Articles/How To Set Up An Umbrella Rig/

How To Set Up An Umbrella Rig

1. Take the rig out of the package

When taking an umbrella rig out of the package, it can look like a complicated nightmare. The numerous wires and blades can look daunting. However, breaking it down into the wire style and shape will make everything much easier. Starting with the wire size, the main detail to note is water clarity. When fishing in crystal clear water, thinner wire is desired. Thinner wire is harder for the fish to see and also because thinner wire is not as rigid it will allow the bait to move more fluidly in the water.

2. Shape the umbrella rig

Details and consistency are key when shaping the umbrella rig. This is one of the few hard baits that you, the consumer, need to adjust straight from the package. Simply pulling the bait out and putting hooks on will not suffice. There is a specific shape that will look more natural and put more fish in the boat. It starts with 2 small dummy baits on top, 1 large bait in the middle that is connected to a slightly longer and lower wire, and 2 mid size baits on either side of the large bait.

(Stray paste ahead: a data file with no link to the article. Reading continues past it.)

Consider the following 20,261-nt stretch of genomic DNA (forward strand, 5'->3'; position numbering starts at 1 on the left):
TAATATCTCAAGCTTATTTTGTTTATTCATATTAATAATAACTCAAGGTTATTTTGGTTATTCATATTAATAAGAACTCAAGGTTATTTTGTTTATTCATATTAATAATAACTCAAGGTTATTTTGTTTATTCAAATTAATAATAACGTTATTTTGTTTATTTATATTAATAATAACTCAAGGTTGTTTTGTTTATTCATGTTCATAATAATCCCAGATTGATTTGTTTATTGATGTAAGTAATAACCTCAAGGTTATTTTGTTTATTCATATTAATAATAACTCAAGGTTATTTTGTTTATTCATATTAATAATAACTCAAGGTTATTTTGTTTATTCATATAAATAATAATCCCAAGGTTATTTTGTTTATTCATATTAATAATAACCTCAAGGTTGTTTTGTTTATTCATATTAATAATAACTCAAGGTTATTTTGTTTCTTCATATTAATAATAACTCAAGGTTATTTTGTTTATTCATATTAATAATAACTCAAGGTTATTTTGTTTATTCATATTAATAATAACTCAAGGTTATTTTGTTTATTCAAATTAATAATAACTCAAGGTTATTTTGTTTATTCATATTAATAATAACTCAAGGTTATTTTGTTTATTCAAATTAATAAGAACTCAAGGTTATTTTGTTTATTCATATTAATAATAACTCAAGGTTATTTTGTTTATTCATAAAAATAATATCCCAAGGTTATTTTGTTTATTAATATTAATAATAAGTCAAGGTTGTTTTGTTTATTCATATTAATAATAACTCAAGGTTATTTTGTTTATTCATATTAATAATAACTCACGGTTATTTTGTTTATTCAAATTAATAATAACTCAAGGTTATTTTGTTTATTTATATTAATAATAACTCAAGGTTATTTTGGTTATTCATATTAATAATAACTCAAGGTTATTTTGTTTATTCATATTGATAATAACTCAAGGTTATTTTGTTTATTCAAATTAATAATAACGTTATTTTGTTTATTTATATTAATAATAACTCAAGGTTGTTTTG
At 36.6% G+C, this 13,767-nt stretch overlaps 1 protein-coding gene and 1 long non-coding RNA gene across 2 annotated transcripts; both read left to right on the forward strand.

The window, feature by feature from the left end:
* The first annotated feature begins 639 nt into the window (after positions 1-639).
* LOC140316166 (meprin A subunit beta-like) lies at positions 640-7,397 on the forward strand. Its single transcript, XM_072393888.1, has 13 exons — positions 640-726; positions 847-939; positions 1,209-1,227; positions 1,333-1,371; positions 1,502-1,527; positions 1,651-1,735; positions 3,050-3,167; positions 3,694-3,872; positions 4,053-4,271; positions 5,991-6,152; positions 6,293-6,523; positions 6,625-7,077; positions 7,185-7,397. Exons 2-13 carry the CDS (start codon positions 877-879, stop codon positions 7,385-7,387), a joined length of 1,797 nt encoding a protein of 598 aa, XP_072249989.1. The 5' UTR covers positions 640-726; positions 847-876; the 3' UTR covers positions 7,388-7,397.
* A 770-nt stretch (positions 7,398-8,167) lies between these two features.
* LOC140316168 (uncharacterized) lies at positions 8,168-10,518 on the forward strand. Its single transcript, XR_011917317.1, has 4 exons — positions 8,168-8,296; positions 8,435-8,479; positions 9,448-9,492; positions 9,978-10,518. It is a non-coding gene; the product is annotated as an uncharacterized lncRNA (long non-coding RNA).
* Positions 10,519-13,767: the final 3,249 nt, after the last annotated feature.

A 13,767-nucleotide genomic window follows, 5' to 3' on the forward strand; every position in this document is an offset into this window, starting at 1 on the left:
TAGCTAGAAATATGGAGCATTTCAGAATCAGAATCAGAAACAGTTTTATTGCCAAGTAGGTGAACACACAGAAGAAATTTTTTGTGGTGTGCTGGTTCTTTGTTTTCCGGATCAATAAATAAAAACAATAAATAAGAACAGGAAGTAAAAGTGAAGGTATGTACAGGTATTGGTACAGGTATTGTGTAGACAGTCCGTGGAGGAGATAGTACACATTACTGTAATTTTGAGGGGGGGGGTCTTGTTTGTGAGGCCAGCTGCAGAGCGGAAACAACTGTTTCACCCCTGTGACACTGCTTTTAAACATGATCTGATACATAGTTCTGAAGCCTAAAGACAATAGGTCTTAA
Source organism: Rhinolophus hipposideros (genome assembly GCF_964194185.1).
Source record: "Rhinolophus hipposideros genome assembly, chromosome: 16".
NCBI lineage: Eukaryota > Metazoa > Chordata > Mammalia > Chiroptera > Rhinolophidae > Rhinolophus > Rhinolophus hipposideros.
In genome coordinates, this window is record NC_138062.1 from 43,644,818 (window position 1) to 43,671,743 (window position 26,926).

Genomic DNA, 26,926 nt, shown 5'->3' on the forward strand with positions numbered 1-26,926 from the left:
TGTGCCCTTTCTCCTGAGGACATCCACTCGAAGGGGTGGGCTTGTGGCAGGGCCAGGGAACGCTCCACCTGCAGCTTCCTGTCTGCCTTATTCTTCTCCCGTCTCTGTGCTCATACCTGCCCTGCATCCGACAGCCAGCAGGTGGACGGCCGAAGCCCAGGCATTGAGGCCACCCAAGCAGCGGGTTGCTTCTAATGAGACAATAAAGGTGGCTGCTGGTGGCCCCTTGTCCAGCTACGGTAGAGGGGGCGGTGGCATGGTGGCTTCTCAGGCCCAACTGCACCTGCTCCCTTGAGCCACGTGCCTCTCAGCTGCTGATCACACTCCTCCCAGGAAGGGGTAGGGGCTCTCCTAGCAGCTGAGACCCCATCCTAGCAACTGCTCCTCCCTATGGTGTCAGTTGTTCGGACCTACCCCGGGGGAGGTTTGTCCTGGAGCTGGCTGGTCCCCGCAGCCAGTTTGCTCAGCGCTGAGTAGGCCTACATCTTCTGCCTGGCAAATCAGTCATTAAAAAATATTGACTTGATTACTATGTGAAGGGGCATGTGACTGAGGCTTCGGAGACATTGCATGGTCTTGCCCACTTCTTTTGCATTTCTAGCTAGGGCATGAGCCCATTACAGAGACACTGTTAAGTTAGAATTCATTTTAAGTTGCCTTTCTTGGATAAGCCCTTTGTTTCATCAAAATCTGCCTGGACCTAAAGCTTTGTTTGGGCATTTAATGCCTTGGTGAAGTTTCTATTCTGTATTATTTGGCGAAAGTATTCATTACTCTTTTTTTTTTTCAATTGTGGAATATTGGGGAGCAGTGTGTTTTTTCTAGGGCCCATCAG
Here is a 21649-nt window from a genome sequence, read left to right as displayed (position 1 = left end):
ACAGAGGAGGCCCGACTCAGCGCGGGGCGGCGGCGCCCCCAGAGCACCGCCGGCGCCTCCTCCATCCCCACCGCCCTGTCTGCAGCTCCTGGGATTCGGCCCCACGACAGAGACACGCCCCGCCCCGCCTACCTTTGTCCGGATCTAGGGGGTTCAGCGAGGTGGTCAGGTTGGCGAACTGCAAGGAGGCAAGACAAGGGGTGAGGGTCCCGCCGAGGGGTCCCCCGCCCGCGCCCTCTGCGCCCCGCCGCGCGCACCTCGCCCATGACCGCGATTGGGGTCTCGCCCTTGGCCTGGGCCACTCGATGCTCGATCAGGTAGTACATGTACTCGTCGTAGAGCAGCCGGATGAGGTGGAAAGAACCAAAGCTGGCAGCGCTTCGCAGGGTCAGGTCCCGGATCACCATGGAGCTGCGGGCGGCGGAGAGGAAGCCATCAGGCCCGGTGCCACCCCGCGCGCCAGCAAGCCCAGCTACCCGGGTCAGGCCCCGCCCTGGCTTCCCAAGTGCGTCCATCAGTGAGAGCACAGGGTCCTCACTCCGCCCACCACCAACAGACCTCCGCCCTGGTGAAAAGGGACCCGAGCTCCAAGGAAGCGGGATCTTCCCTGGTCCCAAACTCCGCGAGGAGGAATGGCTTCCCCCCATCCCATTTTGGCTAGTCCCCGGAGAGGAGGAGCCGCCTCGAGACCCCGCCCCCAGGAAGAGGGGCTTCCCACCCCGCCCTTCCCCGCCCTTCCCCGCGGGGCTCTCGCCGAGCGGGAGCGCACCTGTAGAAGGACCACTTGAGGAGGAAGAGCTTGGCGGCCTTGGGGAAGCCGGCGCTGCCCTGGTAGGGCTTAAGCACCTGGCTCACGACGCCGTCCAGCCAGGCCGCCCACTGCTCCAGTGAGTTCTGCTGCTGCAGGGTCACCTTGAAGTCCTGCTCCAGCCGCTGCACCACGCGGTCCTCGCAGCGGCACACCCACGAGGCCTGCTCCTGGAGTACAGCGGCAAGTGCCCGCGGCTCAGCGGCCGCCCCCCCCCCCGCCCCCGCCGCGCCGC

3. Choosing the plastics

When choosing which baits, the 2.8" Keitech Swing Impact Fat in a natural color like Ghost Rainbow Trout is excellent for the dummy baits. Sizing up just slightly, the 3.3" Keitech Swing Impact Fat in a color that has more presence, like a Green Pumpkin, are best when used on the side of the rig. These medium sized baits are likely going to get bit, however the cherry on top" is the largest bait that is slightly below and behind the rest of the baits. This creates the effect of the weakest linking straggling behind the school. Using a 3.8 Keitech Swing Impact Fatin Ayu will be a brighter and larger bait than the 2 Green Pumpkin swimbaits on either side of it. These subtle differences are the keys to getting bit.

Bonus tip: When rigging the largest bait, try dying or coloring the tail and head in chartreuse for extra distinction. This very small area of difference can be a target for the bass to zero in on.